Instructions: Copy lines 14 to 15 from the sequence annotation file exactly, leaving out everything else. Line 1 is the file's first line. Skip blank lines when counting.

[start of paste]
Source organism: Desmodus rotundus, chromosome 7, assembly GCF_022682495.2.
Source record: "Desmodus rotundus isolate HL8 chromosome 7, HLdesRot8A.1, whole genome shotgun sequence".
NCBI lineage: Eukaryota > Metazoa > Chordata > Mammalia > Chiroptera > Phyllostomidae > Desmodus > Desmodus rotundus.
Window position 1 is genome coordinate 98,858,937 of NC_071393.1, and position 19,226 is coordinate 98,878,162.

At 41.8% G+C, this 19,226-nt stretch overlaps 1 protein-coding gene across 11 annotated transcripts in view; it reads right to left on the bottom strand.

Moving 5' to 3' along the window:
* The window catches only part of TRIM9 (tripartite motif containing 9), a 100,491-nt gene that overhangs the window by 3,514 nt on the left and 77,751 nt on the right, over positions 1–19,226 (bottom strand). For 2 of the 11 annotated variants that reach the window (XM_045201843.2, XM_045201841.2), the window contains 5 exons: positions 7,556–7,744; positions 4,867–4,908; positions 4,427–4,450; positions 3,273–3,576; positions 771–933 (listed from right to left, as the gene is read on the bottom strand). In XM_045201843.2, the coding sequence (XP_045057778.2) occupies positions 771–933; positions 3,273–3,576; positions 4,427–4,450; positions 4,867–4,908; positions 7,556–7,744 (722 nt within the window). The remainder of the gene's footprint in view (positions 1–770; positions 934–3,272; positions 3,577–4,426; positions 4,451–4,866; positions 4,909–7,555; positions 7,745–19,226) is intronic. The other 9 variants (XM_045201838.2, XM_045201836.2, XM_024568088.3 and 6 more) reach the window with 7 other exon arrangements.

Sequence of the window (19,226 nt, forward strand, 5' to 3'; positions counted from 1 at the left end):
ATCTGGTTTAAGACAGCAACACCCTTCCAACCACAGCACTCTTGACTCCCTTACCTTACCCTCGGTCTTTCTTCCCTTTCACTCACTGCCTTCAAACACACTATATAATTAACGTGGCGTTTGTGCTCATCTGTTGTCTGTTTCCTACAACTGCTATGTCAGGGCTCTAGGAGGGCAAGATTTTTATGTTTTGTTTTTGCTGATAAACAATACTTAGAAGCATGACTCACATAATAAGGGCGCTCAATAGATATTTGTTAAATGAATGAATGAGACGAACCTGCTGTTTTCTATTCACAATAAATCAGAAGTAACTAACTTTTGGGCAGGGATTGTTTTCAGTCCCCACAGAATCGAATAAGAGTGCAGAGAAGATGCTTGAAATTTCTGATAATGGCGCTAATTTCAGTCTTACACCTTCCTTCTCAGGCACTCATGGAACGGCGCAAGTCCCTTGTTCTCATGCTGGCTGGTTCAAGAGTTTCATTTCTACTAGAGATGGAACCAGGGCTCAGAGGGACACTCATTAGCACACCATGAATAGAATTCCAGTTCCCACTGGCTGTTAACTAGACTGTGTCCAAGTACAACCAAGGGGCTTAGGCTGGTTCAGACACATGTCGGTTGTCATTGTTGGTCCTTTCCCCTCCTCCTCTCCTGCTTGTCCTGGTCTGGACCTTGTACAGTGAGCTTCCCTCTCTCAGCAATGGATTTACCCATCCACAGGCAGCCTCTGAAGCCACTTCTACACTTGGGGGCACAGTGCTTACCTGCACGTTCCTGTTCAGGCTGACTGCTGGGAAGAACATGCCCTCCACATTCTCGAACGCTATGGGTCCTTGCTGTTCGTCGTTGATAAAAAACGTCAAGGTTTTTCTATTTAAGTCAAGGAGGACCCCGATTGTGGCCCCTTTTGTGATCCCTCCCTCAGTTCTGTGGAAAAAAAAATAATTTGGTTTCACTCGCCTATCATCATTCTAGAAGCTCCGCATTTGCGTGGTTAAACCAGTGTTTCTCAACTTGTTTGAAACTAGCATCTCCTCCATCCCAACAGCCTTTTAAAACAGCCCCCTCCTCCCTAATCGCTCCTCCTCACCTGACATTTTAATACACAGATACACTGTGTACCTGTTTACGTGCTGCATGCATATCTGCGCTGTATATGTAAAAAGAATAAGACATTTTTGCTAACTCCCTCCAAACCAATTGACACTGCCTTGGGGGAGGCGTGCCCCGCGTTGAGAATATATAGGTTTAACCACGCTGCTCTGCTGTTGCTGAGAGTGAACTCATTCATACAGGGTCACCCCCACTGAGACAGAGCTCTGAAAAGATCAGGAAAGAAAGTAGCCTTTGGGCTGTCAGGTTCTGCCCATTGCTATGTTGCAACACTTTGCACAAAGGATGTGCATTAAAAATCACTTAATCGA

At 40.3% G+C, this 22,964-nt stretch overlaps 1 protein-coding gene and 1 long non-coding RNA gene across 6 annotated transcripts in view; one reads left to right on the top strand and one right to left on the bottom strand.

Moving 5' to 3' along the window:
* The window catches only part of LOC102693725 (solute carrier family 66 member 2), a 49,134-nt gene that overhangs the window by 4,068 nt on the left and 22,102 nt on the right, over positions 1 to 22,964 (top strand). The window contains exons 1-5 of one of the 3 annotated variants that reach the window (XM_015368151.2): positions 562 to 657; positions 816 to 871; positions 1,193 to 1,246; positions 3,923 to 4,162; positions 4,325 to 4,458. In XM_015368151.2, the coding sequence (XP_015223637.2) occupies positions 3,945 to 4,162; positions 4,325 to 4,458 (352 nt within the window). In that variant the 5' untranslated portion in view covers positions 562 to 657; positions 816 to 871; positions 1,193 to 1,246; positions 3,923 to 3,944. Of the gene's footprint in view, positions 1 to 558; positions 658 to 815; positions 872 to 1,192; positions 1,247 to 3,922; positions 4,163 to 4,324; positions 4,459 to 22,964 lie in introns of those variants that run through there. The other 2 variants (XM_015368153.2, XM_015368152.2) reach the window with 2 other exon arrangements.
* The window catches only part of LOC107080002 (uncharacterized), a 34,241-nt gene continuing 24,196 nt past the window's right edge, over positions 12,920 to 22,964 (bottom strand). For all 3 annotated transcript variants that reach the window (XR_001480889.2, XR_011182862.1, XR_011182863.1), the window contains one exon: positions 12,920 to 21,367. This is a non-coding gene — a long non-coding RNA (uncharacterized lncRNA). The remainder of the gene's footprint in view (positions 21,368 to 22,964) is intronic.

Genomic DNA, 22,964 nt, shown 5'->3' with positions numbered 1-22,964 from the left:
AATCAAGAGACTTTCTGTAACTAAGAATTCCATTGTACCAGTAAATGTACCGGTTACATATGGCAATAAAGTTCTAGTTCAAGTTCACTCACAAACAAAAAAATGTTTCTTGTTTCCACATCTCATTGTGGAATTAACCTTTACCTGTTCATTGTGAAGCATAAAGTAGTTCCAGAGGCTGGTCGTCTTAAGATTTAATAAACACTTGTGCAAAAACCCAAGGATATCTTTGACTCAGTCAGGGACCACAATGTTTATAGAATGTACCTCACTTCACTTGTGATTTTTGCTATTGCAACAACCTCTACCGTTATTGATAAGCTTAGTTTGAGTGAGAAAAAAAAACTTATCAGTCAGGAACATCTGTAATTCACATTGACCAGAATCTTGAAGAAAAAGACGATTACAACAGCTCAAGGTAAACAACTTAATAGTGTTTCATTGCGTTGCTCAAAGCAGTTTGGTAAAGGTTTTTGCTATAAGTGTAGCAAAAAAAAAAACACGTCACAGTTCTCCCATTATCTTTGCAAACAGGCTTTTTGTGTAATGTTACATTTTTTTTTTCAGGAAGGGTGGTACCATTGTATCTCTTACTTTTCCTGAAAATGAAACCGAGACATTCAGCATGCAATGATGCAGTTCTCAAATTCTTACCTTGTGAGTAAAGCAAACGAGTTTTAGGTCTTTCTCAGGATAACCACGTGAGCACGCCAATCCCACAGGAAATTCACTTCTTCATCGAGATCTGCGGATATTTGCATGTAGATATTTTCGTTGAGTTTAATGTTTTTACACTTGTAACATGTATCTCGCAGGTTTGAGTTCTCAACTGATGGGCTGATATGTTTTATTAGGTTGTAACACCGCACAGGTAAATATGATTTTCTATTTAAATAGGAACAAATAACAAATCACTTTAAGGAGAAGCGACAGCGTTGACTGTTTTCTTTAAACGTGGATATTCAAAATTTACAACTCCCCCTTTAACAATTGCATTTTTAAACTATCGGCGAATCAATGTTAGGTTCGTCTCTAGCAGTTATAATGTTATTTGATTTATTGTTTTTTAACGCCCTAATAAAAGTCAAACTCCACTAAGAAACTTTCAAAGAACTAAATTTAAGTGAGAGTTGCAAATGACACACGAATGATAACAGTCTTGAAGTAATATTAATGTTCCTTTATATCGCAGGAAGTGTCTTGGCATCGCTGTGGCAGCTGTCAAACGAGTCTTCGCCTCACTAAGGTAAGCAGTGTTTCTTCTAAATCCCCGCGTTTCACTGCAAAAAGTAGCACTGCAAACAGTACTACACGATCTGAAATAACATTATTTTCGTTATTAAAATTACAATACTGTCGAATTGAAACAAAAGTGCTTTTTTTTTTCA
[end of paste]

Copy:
Genomic DNA, 22,964 nt, shown 5'->3' with positions numbered 1-22,964 from the left:
AATCAAGAGACTTTCTGTAACTAAGAATTCCATTGTACCAGTAAATGTACCGGTTACATATGGCAATAAAGTTCTAGTTCAAGTTCACTCACAAACAAAAAAATGTTTCTTGTTTCCACATCTCATTGTGGAATTAACCTTTACCTGTTCATTGTGAAGCATAAAGTAGTTCCAGAGGCTGGTCGTCTTAAGATTTAATAAACACTTGTGCAAAAACCCAAGGATATCTTTGACTCAGTCAGGGACCACAATGTTTATAGAATGTACCTCACTTCACTTGTGATTTTTGCTATTGCAACAACCTCTACCGTTATTGATAAGCTTAGTTTGAGTGAGAAAAAAAAACTTATCAGTCAGGAACATCTGTAATTCACATTGACCAGAATCTTGAAGAAAAAGACGATTACAACAGCTCAAGGTAAACAACTTAATAGTGTTTCATTGCGTTGCTCAAAGCAGTTTGGTAAAGGTTTTTGCTATAAGTGTAGCAAAAAAAAAAACACGTCACAGTTCTCCCATTATCTTTGCAAACAGGCTTTTTGTGTAATGTTACATTTTTTTTTTCAGGAAGGGTGGTACCATTGTATCTCTTACTTTTCCTGAAAATGAAACCGAGACATTCAGCATGCAATGATGCAGTTCTCAAATTCTTACCTTGTGAGTAAAGCAAACGAGTTTTAGGTCTTTCTCAGGATAACCACGTGAGCACGCCAATCCCACAGGAAATTCACTTCTTCATCGAGATCTGCGGATATTTGCATGTAGATATTTTCGTTGAGTTTAATGTTTTTACACTTGTAACATGTATCTCGCAGGTTTGAGTTCTCAACTGATGGGCTGATATGTTTTATTAGGTTGTAACACCGCACAGGTAAATATGATTTTCTATTTAAATAGGAACAAATAACAAATCACTTTAAGGAGAAGCGACAGCGTTGACTGTTTTCTTTAAACGTGGATATTCAAAATTTACAACTCCCCCTTTAACAATTGCATTTTTAAACTATCGGCGAATCAATGTTAGGTTCGTCTCTAGCAGTTATAATGTTATTTGATTTATTGTTTTTTAACGCCCTAATAAAAGTCAAACTCCACTAAGAAACTTTCAAAGAACTAAATTTAAGTGAGAGTTGCAAATGACACACGAATGATAACAGTCTTGAAGTAATATTAATGTTCCTTTATATCGCAGGAAGTGTCTTGGCATCGCTGTGGCAGCTGTCAAACGAGTCTTCGCCTCACTAAGGTAAGCAGTGTTTCTTCTAAATCCCCGCGTTTCACTGCAAAAAGTAGCACTGCAAACAGTACTACACGATCTGAAATAACATTATTTTCGTTATTAAAATTACAATACTGTCGAATTGAAACAAAAGTGCTTTTTTTTTTCA